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 By Rob Train

Real Madrid may be playing Cultural Leonesa, but all eyes are on Barcelona

Fixture congestion is a constant pebble in the boot of top-flight clubs and the Copa del Rey has increasingly been subject to calls for a reduced one-game affair instead of the traditional two legs, with elitism far from the only driving force.

In recent years smaller clubs have punched above their weight on their own turf, only to be knocked clean out of the ring in the second round. Segunda B side Villanovense held Barcelona 0-0 last season in the 4,000-seater Romero Cuerda only to be thrashed 6-1 in Camp Nou. In 2013-14 Olimpic de Xativa, then also in the third tier, recorded the same result against Real Madrid. The return leg provided no fairytale for the minnows.

On level ground, in stadiums considerably smaller than Barcelona's Mini Estadi (capacity 15,276) and Real Madrid's Alfredo di Stefano (12,000) where the reserves ply their trade, anything is possible. Over two games, whatever lavishly sponsored superstars are paid to claim: "nothing is impossible."

There have been exceptions. Every year at the start of the Copa proper, in the round of 32 when Primera sides join the fray, the 2009-10 Alcorconazo warrants a mention. And rightly so. It remains one of the most famous victories in Spanish football history as then-Segunda B side Alcorcon ambushed Real Madrid 4-0 in a suburb of the capital most of the visiting side would not have heard of.

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Florentino Perez's face was a picture to behold and Manuel Pellegrini, despite leading Madrid to second place in La Liga behind Pep Guardiola's Barca with a club-record points total, did not escape the presidential axe at season's end.

As Zinedine Zidane's side prepare to host Cultural Leonesa on Wednesday, the panorama could not be more distinct from the days when Real routinely did not bother with the Copa, the "Pavones" featuring more regularly than the "Zidanes."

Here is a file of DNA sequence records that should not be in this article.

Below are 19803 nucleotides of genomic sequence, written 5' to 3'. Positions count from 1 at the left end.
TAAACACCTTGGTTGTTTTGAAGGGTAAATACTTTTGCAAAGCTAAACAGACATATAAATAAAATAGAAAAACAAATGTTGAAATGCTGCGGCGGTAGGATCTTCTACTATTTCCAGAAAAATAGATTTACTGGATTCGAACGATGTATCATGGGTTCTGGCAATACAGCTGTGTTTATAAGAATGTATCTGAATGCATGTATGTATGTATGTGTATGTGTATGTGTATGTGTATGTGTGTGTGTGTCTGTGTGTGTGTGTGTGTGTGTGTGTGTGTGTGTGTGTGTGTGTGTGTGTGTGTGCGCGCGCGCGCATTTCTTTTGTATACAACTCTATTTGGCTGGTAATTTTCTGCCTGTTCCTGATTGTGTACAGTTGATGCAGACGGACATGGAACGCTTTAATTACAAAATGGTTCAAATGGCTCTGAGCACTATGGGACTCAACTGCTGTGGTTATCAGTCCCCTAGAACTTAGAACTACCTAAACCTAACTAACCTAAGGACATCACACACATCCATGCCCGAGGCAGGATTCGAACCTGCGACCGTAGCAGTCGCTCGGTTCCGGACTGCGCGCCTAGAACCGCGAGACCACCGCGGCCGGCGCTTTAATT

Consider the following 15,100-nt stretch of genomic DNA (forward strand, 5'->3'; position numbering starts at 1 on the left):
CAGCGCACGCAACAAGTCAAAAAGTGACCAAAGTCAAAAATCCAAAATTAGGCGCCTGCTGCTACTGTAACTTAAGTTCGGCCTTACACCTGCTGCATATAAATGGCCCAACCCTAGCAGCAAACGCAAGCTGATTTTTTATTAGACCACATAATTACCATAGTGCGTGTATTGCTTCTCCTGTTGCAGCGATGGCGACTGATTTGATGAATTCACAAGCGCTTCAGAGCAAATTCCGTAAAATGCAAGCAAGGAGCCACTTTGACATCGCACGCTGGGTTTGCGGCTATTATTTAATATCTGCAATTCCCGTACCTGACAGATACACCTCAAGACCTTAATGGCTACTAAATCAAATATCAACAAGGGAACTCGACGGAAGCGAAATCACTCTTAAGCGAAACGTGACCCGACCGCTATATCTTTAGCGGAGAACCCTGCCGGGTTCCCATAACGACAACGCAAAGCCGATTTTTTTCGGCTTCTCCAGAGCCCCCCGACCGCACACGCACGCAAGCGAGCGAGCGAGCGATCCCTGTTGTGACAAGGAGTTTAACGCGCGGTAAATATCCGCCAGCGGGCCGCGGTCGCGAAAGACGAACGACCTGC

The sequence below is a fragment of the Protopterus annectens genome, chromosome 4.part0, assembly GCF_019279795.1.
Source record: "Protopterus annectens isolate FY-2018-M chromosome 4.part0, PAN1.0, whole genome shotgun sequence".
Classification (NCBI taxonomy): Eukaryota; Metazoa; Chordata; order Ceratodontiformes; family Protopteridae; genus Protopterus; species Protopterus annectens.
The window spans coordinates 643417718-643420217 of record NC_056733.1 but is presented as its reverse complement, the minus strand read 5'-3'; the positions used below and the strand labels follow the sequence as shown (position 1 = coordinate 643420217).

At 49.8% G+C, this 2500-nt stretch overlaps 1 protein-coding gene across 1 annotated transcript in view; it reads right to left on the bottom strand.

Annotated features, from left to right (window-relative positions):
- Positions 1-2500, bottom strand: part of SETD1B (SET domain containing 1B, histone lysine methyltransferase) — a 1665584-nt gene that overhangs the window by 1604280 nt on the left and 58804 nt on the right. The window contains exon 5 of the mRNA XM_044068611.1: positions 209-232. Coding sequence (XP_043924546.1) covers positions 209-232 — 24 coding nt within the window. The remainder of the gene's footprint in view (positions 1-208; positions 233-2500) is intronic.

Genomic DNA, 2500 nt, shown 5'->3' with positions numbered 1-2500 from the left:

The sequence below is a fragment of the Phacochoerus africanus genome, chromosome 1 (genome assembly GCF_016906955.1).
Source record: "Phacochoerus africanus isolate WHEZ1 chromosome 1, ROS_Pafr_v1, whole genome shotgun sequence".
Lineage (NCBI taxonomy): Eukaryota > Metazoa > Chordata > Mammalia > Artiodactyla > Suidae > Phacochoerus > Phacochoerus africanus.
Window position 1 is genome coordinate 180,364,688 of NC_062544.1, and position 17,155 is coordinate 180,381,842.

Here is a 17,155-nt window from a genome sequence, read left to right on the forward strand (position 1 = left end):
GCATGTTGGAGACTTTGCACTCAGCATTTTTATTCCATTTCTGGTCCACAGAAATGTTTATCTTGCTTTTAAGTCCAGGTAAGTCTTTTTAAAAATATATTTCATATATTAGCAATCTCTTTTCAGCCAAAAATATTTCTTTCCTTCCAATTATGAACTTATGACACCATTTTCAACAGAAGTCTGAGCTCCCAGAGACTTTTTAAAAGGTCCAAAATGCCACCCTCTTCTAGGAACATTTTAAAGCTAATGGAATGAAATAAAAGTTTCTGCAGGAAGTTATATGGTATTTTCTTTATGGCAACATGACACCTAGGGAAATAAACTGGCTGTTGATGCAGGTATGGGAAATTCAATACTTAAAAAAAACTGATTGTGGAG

That silent club policy was shelved when Jose Mourinho arrived at the Bernabeu in 2010 and targeted the Copa as an achievable piece of debut-season silverware: Real had not won the competition since 1993 until the Portuguese eyed the domestic pot.

Zidane avoided his own Alcorconazo in the Reino de Leon in the first leg where his side posted a 7-1 victory illuminated by Nacho's incredible strike and four assists from James Rodriguez.

With that considerable credit in the bank, the Frenchman will welcome the visit of Cultural as a timely chance to hone his side ahead of Saturday's Clasico against Barcelona. Keylor Navas, Sergio Ramos, Marcelo, Luka Modric, Karim Benzema and Cristiano Ronaldo have been left out of the squad, keeping the available core of his side fresh for the trip to Camp Nou.

The Real manager will also have the opportunity to fine-tune potential starters for the Barcelona game. Casemiro has not played since Sept. 18 and Zidane will be eager to see how the Brazilian fares against a tough-tackling side who did exceptionally well in the opening half-hour in Leon. Pepe will be afforded at least 45 minutes for the old warhorse to grease his joints and Raphael Varane, who missed the victory over Sporting last weekend through injury, will stretch his legs in case he is required in Catalonia.

Real Madrid's 7-1 lead over Cultural Leonesa means that Wednesday's Copa del Rey second leg is simply a formality.

Zidane has called up Castilla players Martin Odegaard, Alvaro Tejero, and his son Enzo for the match but he may opt to leave them on the bench in favour of placating James with another 90 minutes alongside Mateo Kovacic and Marco Asensio, who was one of Real's stand-out performers in the return fixture but who has been sparsely used since.

In the case of Kovacic inclusion is complimentary: the Croatian has performed excellently in recent weeks and will be first choice to anchor the midfield with Modric in Camp Nou if Casemiro fails his audition on Wednesday through lack of match fitness.

Against Cultural, Zidane can permit himself a fair margin for error. With the possibility of leaving Camp Nou nine points clear in La Liga leeway becomes a more precious currency and the Real boss will recognize the need to field his best team in Barcelona, rather than the one that appeals most on paper. Rafa Benitez fell into that trap last season and did not last long after a 4-0 defeat in the Bernabeu.

Cultural, though, warrant a professional approach. Alongside Real they are the only undefeated side in Spain's top four tiers this season. Zidane said in his prematch conference that he was not looking beyond this game and had a duty to field a competitive side, play well, and win. He was of course providing the expected sound bite and will be considering his options for the Clasico throughout.

Cultural stand as much chance of going through as Real's current crop of Galacticos have of discovering life on Mars. Of greater concern this week is making sure the "extraterrestrial" Leo Messi and company do not cut the gap at the top of La Liga. Cultural are simply a stepping stone for Zidane to base his Saturday selection upon.

Rob Train covers Real Madrid and the Spanish national team for ESPN FC. Twitter: @Cafc13Rob.

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